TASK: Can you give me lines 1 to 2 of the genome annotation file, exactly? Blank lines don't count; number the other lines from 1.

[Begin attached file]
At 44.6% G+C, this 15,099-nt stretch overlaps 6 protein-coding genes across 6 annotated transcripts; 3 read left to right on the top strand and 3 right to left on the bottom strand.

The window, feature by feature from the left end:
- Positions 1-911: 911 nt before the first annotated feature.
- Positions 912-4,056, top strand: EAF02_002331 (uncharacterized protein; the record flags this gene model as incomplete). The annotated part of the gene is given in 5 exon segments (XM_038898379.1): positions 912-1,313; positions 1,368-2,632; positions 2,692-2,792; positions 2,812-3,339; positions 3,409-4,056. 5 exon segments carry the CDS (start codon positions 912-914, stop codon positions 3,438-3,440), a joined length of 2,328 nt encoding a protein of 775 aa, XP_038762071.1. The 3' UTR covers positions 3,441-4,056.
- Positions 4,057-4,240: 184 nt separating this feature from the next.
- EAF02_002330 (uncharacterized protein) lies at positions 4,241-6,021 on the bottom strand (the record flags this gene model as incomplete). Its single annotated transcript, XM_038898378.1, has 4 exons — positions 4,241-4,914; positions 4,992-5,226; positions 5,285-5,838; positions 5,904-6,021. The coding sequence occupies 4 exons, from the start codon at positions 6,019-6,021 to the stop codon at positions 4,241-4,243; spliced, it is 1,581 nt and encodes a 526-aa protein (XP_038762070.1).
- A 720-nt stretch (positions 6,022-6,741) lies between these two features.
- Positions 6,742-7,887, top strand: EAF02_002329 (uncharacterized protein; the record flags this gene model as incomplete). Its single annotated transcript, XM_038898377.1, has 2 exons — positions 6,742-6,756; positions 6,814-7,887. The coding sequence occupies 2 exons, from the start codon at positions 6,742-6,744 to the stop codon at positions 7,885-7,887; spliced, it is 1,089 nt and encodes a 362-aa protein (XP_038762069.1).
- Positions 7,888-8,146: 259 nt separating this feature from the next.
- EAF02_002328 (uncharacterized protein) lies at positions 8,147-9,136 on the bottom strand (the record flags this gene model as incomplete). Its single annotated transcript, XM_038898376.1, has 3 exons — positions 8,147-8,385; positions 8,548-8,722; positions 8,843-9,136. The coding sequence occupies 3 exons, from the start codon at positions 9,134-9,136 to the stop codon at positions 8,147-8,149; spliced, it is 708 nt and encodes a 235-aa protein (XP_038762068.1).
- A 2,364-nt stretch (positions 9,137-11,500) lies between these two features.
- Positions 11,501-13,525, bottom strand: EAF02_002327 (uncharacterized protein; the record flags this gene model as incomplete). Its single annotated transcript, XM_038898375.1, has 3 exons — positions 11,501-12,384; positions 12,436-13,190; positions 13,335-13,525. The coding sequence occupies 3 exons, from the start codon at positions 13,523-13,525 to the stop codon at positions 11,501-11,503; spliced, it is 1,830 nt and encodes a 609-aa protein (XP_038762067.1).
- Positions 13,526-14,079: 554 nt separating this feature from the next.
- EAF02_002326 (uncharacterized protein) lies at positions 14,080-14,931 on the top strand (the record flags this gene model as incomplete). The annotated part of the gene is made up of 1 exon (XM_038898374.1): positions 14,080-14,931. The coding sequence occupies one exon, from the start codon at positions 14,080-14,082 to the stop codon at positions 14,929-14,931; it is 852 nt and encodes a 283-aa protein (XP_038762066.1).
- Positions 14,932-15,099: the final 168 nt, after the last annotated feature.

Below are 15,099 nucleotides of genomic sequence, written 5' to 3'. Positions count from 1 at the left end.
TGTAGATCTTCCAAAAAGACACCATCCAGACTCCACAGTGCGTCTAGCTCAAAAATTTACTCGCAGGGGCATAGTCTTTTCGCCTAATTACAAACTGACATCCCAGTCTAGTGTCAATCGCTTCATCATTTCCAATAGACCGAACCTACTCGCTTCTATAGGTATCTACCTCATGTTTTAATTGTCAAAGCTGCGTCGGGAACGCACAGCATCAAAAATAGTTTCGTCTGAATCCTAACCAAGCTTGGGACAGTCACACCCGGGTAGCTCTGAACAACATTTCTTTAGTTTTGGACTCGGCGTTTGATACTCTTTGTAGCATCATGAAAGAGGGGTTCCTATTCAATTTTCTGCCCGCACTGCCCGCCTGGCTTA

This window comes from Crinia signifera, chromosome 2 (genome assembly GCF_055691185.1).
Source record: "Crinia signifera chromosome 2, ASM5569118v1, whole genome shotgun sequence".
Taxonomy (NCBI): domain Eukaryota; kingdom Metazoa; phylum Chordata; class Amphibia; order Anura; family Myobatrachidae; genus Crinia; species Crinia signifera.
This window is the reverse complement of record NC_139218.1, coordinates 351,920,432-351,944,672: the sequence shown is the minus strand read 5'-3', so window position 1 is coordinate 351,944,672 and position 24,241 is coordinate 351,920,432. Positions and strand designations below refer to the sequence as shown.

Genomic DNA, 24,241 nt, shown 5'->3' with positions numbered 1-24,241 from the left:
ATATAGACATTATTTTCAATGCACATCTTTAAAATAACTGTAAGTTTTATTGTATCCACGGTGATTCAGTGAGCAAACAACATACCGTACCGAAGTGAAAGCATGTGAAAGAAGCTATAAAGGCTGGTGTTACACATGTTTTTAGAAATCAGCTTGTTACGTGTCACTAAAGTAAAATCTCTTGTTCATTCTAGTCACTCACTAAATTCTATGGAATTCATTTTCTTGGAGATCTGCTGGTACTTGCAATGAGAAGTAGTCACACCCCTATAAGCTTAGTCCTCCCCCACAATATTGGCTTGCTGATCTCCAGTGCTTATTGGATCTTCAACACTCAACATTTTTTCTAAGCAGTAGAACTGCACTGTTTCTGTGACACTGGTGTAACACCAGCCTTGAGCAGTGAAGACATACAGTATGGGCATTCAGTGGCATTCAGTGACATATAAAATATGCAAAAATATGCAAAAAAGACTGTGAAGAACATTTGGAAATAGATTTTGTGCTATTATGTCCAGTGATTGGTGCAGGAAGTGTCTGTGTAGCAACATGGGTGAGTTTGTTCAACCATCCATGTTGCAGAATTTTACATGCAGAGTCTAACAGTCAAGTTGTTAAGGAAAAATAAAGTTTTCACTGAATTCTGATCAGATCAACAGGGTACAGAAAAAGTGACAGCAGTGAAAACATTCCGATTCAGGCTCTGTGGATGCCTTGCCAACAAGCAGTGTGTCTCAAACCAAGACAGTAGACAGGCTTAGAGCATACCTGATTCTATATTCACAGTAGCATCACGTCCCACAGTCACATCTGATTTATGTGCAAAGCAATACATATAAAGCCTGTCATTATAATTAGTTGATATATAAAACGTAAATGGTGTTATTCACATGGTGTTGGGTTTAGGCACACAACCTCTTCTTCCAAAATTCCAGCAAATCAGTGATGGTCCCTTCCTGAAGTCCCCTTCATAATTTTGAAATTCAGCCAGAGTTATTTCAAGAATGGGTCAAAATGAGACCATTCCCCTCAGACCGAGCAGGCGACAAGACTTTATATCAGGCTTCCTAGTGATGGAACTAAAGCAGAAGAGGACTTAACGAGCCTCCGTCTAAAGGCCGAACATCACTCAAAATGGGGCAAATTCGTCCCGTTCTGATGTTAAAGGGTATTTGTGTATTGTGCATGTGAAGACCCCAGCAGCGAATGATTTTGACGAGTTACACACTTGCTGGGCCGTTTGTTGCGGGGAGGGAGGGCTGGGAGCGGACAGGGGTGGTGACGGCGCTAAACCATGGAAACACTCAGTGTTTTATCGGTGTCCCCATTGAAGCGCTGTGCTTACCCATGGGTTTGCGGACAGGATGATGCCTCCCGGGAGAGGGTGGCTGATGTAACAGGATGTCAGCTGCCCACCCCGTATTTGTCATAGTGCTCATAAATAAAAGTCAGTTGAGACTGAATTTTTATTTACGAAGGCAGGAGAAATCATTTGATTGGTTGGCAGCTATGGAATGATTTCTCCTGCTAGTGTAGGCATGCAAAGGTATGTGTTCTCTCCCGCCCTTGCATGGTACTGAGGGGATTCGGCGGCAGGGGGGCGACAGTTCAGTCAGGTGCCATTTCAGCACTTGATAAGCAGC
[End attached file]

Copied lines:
At 44.6% G+C, this 15,099-nt stretch overlaps 6 protein-coding genes across 6 annotated transcripts; 3 read left to right on the top strand and 3 right to left on the bottom strand.

The window, feature by feature from the left end: